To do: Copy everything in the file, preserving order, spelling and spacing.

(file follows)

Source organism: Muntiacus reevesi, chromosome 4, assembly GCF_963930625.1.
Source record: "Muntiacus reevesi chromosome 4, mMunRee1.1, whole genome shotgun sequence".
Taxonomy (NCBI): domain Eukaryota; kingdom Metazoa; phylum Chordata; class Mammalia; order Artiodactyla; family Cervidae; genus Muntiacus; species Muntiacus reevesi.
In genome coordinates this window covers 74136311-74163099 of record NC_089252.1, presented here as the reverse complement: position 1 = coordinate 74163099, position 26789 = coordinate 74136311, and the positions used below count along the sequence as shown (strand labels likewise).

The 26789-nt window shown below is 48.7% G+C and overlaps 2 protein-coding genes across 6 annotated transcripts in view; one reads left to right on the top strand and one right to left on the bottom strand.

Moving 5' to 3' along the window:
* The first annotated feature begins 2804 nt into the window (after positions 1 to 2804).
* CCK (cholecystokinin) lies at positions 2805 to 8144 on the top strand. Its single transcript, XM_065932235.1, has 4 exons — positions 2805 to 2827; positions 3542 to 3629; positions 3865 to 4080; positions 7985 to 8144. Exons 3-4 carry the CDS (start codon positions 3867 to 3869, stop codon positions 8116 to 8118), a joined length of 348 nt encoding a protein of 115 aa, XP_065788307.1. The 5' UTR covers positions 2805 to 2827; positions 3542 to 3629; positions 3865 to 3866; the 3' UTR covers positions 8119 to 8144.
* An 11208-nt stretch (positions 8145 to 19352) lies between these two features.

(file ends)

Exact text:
Source organism: Muntiacus reevesi, chromosome 4, assembly GCF_963930625.1.
Source record: "Muntiacus reevesi chromosome 4, mMunRee1.1, whole genome shotgun sequence".
Taxonomy (NCBI): domain Eukaryota; kingdom Metazoa; phylum Chordata; class Mammalia; order Artiodactyla; family Cervidae; genus Muntiacus; species Muntiacus reevesi.
In genome coordinates this window covers 74136311-74163099 of record NC_089252.1, presented here as the reverse complement: position 1 = coordinate 74163099, position 26789 = coordinate 74136311, and the positions used below count along the sequence as shown (strand labels likewise).

The 26789-nt window shown below is 48.7% G+C and overlaps 2 protein-coding genes across 6 annotated transcripts in view; one reads left to right on the top strand and one right to left on the bottom strand.

Moving 5' to 3' along the window:
* The first annotated feature begins 2804 nt into the window (after positions 1 to 2804).
* CCK (cholecystokinin) lies at positions 2805 to 8144 on the top strand. Its single transcript, XM_065932235.1, has 4 exons — positions 2805 to 2827; positions 3542 to 3629; positions 3865 to 4080; positions 7985 to 8144. Exons 3-4 carry the CDS (start codon positions 3867 to 3869, stop codon positions 8116 to 8118), a joined length of 348 nt encoding a protein of 115 aa, XP_065788307.1. The 5' UTR covers positions 2805 to 2827; positions 3542 to 3629; positions 3865 to 3866; the 3' UTR covers positions 8119 to 8144.
* An 11208-nt stretch (positions 8145 to 19352) lies between these two features.